Warning to motorists after wheelchair user is struck by car in Camelon

Wheelchair users should not have to feel like they are risking their lives when they approach a lowered pavement in a doctor’s car park.

By James Trimble
Friday, 1st November 2019, 10:56 am

That’s exactly how Catherine Rideout (55) feels after she was struck by a reversing car at Camelon Medical Practice earlier this month.

Canadian-born Catherine’s near miss on October 10 has now driven her to try and raise awareness of this kind of thoughtless – and dangerous – driving.

She said: “It was 4pm and I had just left the practice with my prescription – I was almost at the lowered pavement when this white car started to reverse out. I don’t know if it was driven by a man or a woman.

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“The driver would have to have seen me, if they checked their rear view mirrors, as I’d already passed the passenger side. I was behind the car on the driver’s side, when the car hit me. It didn’t seem like the driver was going to stop.

“There’s no way they couldn’t have realised they hit me – I was screaming and I have a very loud voice. They didn’t get out and didn’t even crack a window to say ‘are you alright’ – they just backed out and drove off.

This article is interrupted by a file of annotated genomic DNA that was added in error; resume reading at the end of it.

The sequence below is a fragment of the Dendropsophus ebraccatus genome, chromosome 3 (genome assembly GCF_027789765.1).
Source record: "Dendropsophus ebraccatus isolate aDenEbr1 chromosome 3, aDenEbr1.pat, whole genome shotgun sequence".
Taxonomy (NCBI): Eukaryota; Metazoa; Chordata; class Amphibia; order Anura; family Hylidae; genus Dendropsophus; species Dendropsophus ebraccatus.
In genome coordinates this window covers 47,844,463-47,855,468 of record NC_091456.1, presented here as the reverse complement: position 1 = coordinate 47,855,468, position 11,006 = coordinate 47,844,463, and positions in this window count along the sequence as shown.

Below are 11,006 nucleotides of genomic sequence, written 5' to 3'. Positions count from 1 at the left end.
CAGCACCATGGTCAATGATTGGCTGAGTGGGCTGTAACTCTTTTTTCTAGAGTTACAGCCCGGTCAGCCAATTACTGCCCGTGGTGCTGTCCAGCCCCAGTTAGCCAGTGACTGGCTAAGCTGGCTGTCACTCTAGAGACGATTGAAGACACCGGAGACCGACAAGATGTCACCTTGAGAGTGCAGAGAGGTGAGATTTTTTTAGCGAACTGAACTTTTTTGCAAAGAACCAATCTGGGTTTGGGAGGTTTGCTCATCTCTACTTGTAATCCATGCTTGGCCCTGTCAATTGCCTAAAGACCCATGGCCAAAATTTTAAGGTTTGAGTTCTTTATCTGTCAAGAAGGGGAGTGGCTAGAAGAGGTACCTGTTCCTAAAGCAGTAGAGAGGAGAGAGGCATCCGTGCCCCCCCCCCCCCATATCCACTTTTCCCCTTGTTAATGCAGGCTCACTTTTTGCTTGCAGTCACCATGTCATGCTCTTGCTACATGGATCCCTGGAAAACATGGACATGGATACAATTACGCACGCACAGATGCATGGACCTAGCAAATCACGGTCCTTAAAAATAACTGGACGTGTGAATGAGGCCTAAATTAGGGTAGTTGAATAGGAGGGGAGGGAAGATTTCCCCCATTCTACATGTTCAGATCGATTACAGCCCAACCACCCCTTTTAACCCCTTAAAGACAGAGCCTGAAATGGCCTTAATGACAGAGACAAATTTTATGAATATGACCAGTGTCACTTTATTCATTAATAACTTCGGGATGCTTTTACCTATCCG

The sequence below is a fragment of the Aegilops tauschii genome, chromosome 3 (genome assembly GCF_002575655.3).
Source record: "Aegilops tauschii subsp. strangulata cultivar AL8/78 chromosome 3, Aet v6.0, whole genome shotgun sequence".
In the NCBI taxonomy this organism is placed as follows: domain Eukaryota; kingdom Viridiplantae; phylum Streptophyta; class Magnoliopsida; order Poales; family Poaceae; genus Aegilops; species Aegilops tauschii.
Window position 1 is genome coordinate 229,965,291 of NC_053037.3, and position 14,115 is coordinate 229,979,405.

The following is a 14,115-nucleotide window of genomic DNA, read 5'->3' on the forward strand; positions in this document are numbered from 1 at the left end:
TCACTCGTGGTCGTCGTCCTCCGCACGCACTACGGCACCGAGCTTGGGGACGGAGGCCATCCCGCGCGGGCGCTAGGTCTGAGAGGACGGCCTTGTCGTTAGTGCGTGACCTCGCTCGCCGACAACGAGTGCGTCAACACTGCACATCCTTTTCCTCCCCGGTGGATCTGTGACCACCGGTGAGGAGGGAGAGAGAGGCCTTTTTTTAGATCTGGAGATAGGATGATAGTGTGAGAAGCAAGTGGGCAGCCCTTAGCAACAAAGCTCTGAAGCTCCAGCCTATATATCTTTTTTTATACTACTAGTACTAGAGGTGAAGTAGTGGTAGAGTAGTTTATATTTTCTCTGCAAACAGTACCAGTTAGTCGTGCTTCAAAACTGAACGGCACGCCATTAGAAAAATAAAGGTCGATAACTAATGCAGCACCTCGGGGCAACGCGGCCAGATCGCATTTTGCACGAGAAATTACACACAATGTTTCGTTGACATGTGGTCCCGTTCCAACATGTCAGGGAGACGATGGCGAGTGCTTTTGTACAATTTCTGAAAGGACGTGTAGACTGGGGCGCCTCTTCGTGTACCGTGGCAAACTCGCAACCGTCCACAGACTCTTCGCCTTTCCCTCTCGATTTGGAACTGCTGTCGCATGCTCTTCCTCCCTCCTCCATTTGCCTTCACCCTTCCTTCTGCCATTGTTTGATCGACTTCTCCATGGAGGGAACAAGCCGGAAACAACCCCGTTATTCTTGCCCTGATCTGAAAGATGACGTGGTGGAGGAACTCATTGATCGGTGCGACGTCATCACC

“If not for a kind man coming out of the surgery, asking ‘did that car just hit you?’ I would have just sat there, stunned. This man suggested I go back into the surgery, which I did.

“I told the young woman at the desk what had happened, and if I could get my arm seen to just then. My arm was really sore and it was swollen for a few days afterwards.”

Although badly shaken – as well as injured – by the terrifying incident, Catherine managed to jot down the licence plate of the vehicle before it drove off.

Thankfully Catherine was only yards away from her home in John O’Hara Court when she was struck.

“When I returned home my partner suggested I call the police, which I did, still not quite understanding why the driver had not even bothered to open a window to ask if I was okay.

“I come to the medical practice regularly and this is the first time anything like this has happened.”

She did report the matter to police, but they subsequently told her they had not been able to trace the driver with the licence plate number she gave them.

Catherine said she knew it could have been much worse and mentioned a fatal incident which happened on March 24, 2015 at the junction of Stark Avenue and Carmuirs Avenue – just down the road from the Camelon Medical Practice – when Martha Tait (71) was pronounced dead at the scene by ambulance staff after her mobility scooter was involved in a collision with a BMW.

Catherine had a message for the motorist who struck her and other motorists who continue to drive dangerously.

“I would tell the motorist – and any motorist – to be a little bit more responsible and considerate of other people, whether they are in a wheelchair or not. Most of the lowered kerbs in my area are not well maintained, and often those that are end up being blocked by cars.

“Lowered kerbs are there for our safety. So many drivers seem to have forgotten the rule to not stop or park where the kerb has been lowered to help wheelchair users and powered mobility vehicles.”